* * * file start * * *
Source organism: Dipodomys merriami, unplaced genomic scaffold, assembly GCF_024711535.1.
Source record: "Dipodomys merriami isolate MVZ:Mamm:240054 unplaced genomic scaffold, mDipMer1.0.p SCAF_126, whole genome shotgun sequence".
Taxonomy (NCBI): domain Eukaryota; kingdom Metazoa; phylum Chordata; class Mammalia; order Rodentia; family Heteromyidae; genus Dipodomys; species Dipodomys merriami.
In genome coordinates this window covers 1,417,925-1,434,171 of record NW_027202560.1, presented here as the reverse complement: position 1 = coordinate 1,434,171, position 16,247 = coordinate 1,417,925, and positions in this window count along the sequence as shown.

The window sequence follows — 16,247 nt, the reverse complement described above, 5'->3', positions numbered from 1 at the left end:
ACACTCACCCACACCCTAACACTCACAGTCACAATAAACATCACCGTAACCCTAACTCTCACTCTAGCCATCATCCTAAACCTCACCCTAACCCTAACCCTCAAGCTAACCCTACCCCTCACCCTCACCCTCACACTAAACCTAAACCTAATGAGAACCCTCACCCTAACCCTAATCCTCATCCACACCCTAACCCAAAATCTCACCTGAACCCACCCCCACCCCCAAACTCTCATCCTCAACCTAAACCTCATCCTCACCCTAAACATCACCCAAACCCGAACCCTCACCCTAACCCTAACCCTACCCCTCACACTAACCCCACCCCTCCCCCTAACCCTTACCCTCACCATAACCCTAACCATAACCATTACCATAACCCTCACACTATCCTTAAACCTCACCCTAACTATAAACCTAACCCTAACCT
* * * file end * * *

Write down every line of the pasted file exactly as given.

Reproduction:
Source organism: Dipodomys merriami, unplaced genomic scaffold, assembly GCF_024711535.1.
Source record: "Dipodomys merriami isolate MVZ:Mamm:240054 unplaced genomic scaffold, mDipMer1.0.p SCAF_126, whole genome shotgun sequence".
Taxonomy (NCBI): domain Eukaryota; kingdom Metazoa; phylum Chordata; class Mammalia; order Rodentia; family Heteromyidae; genus Dipodomys; species Dipodomys merriami.
In genome coordinates this window covers 1,417,925-1,434,171 of record NW_027202560.1, presented here as the reverse complement: position 1 = coordinate 1,434,171, position 16,247 = coordinate 1,417,925, and positions in this window count along the sequence as shown.

The window sequence follows — 16,247 nt, the reverse complement described above, 5'->3', positions numbered from 1 at the left end:
ACACTCACCCACACCCTAACACTCACAGTCACAATAAACATCACCGTAACCCTAACTCTCACTCTAGCCATCATCCTAAACCTCACCCTAACCCTAACCCTCAAGCTAACCCTACCCCTCACCCTCACCCTCACACTAAACCTAAACCTAATGAGAACCCTCACCCTAACCCTAATCCTCATCCACACCCTAACCCAAAATCTCACCTGAACCCACCCCCACCCCCAAACTCTCATCCTCAACCTAAACCTCATCCTCACCCTAAACATCACCCAAACCCGAACCCTCACCCTAACCCTAACCCTACCCCTCACACTAACCCCACCCCTCCCCCTAACCCTTACCCTCACCATAACCCTAACCATAACCATTACCATAACCCTCACACTATCCTTAAACCTCACCCTAACTATAAACCTAACCCTAACCT